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Exp Neurol. 2014 May;255:38-48. doi: 10.1016/j.expneurol.2014.02.013. Epub 2014 Feb 19.

Acute exercise prevents the development of neuropathic pain and the sprouting of non-peptidergic (GDNF- and artemin-responsive) c-fibers after spinal cord injury.

Author information

1
Department of Neurobiology and Anatomy, Spinal Cord Research Center, Drexel University College of Medicine, Philadelphia, PA 19129, USA. Electronic address: mdetloff@drexelmed.edu.
2
Department of Neurobiology and Anatomy, Spinal Cord Research Center, Drexel University College of Medicine, Philadelphia, PA 19129, USA.

Abstract

Spinal cord injury (SCI) impaired sensory fiber transmission leads to chronic, debilitating neuropathic pain. Sensory afferents are responsive to neurotrophic factors, molecules that are known to promote survival and maintenance of neurons, and regulate sensory neuron transduction of peripheral stimuli. A subset of primary afferent fibers responds only to the glial cell-line derived neurotrophic factor (GDNF) family of ligands (GFLs) and is non-peptidergic. In peripheral nerve injury models, restoration of GDNF or artemin (another GFL) to pre-injury levels within the spinal cord attenuates neuropathic pain. One non-invasive approach to increase the levels of GFLs in the spinal cord is through exercise (Ex), and to date exercise training is the only ameliorative, non-pharmacological treatment for SCI-induced neuropathic pain. The purpose of this study was 3-fold: 1) to determine whether exercise affects the onset of SCI-induced neuropathic pain; 2) to examine the temporal profile of GDNF and artemin in the dorsal root ganglia and spinal cord dorsal horn regions associated with forepaw dermatomes after SCI and Ex; and 3) to characterize GFL-responsive sensory fiber plasticity after SCI and Ex. Adult, female, Sprague-Dawley rats received a moderate, unilateral spinal cord contusion at C5. A subset of rats was exercised (SCI+Ex) on automated running wheels for 20min, 5days/week starting at 5days post-injury (dpi), continuing until 9 or 37dpi. Hargreaves' and von Frey testing was performed preoperatively and weekly post-SCI. Forty-two percent of rats in the unexercised group exhibited tactile allodynia of the forepaws while the other 58% retained normal sensation. The development of SCI-induced neuropathic pain correlated with a marked decrease in the levels of GDNF and artemin in the spinal cord and DRGs. Additionally, a dramatic increase in the density and the distribution throughout the dorsal horn of GFL-responsive afferents was observed in rats with SCI-induced allodynia. Importantly, in SCI rats that received Ex, the incidence of tactile allodynia decreased to 7% (1/17) and there was maintenance of GDNF and artemin at normal levels, with a normal distribution of GFL-responsive fibers. These data suggest that GFLs and/or their downstream effectors may be important modulators of pain fiber plasticity, representing effective targets for anti-allodynic therapeutics. Furthermore, we highlight the potent beneficial effects of acute exercise after SCI.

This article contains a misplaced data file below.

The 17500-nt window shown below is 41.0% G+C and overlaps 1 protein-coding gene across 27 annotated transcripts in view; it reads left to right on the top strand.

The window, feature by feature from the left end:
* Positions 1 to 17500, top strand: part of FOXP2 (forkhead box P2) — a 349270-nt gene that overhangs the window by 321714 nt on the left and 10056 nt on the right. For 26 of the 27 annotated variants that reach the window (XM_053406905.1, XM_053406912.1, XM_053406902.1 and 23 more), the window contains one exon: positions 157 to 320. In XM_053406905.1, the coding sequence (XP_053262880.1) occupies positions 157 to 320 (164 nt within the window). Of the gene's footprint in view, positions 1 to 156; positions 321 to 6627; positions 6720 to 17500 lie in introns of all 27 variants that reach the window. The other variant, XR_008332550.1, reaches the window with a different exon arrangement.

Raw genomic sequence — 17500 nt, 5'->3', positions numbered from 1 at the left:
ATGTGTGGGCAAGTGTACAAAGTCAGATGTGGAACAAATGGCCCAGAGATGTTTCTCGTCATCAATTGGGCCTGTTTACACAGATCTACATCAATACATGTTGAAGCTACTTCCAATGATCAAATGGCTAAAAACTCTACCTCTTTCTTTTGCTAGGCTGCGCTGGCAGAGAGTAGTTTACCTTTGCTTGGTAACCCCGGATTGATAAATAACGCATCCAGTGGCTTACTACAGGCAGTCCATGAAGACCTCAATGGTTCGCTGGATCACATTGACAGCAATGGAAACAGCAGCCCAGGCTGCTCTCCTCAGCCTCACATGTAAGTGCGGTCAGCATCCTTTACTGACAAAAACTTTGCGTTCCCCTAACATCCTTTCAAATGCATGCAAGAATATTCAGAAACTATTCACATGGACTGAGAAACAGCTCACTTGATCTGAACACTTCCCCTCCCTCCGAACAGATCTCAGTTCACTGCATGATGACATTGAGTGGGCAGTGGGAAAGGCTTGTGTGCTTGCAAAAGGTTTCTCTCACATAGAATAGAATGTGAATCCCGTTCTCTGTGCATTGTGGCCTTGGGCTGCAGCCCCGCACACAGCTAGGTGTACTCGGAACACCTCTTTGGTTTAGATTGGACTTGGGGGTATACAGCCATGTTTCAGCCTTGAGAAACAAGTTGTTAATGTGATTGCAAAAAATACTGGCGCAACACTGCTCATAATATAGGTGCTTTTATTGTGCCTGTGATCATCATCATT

KEYWORDS:

Artemin; Central pain; GDNF; Mechanical allodynia; Spinal cord injury; Thermal hyperalgesia

PMID:
24560714
PMCID:
PMC4036591
DOI:
10.1016/j.expneurol.2014.02.013
[Indexed for MEDLINE]
Free PMC Article

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